The new Orange County Museum of Art has a stellar collection from California and a glitzy exterior to match
The Norwegian painter gets some overdue recognition at the Dulwich Picture Gallery
The sculptor Gertrude Hermes has often been overshadowed by her contemporaries, but the first major exhibition of her work in 30 years is a chance to see her more clearly
Great art, thoughtful curation and a snazzy café: Manchester’s £15 million redevelopment project is a great success
All three artists emerge as experts in self-branding. On the whole, I’m sold
Can treatment of flesh in sculpture only aspire to a condition of deadness?
The museum showcases some of its finest works in ‘The Art of Our Time’
The modernist designs at the V&A have an air of optimism about them, but we all know how the story ends
Immersive performance art and the Royal Academy Summer Exhibition? Surprisingly, it works…
The Kabakovs’ ‘Strange City’ at the Grand Palais isn’t completely alien
A small but ambitious exhibition of the British modernist’s varied work has opened in Oxfordshire
How do you like your Georgians? William Kent’s designs come with a liberal coating of gilt
The current Piranesi exhibition at Sir John Soane’s Museum raises interesting questions about original artworks and their reproductions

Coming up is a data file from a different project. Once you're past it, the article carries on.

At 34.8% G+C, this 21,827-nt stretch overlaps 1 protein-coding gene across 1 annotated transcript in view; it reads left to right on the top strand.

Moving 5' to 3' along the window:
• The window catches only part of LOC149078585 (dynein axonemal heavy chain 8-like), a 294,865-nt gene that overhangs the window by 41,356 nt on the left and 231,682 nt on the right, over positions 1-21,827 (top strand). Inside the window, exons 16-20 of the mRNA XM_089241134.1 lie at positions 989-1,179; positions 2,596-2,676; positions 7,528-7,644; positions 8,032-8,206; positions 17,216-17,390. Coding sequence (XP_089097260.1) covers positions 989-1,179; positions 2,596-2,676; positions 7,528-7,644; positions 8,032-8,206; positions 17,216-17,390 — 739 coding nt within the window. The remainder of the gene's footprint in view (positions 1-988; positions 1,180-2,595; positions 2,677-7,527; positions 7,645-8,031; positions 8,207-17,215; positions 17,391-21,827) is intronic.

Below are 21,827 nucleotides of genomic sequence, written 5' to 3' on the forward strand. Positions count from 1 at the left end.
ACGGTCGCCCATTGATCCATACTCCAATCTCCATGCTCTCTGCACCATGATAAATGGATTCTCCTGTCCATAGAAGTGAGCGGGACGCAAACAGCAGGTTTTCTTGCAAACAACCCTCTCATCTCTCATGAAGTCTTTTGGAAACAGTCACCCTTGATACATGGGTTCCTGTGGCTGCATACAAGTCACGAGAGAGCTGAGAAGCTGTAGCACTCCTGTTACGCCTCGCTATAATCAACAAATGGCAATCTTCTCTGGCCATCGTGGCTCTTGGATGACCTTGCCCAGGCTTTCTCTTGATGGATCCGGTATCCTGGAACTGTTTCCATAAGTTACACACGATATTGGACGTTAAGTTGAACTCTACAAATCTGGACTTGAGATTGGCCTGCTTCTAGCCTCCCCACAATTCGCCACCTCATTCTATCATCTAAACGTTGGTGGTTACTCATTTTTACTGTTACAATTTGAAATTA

‘Art & Life’ is a touring exhibition, but Kettle’s Yard is clearly its spiritual home
The German and British Romantic landscapes at the Courtauld sing rather than shout of a new vision
‘A World of Private Mystery: John Craxton’ at the Fitzwilliam Museum celebrates the artist’s ‘unfashionably happy’ late paintings
‘White Light/White Heat’ at the Wallace Collection and London College of Fashion reflects on glass as a contemporary medium
‘Immersive’ artwork such as Elmgreen & Dragset’s ‘Tomorrow’ at the V&A is touted as the 21st century’s spin on a gesamtkunstwerk, but has the hyperreal already become familiar?
His work at the Royal Academy strives for poetic significance, but does Bill Woodrow offer anything new?
‘The Show is Over’ at Gagosian Gallery, where painting’s elaborate deferrals of its death-scene extend like a multi-volume suicide note
Alan Sorrell’s neo-Romantic work is an antidote to today’s conceptual art, and perfectly suited to Sir John Soane’s Museum
‘Paul Klee: Making Visible’ at Tate Modern is rigorous but incurably serious – is it the right setting for such complex and colourful work?